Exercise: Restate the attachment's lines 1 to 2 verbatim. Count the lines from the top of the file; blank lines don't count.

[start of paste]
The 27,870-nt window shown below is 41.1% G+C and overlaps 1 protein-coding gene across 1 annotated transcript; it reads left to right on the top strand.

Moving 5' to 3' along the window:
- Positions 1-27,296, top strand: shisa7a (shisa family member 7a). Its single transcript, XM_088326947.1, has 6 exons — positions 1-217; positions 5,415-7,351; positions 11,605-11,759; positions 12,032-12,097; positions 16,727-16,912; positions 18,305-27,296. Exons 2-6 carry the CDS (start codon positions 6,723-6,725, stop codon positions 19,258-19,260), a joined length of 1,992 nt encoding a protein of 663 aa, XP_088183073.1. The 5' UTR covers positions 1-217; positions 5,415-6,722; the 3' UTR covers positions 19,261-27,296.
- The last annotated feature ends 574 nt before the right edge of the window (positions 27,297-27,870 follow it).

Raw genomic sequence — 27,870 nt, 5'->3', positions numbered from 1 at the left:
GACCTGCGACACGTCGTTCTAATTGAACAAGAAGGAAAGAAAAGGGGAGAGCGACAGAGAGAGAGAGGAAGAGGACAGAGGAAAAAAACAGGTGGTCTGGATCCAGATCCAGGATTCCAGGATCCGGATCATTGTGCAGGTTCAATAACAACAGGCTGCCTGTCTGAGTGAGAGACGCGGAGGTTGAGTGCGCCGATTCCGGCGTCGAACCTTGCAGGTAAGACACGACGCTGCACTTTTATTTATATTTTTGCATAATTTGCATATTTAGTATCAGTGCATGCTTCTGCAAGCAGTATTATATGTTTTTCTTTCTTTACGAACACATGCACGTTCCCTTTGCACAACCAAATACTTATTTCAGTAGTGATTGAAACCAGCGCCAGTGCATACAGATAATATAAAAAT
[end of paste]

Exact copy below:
The 27,870-nt window shown below is 41.1% G+C and overlaps 1 protein-coding gene across 1 annotated transcript; it reads left to right on the top strand.

Moving 5' to 3' along the window: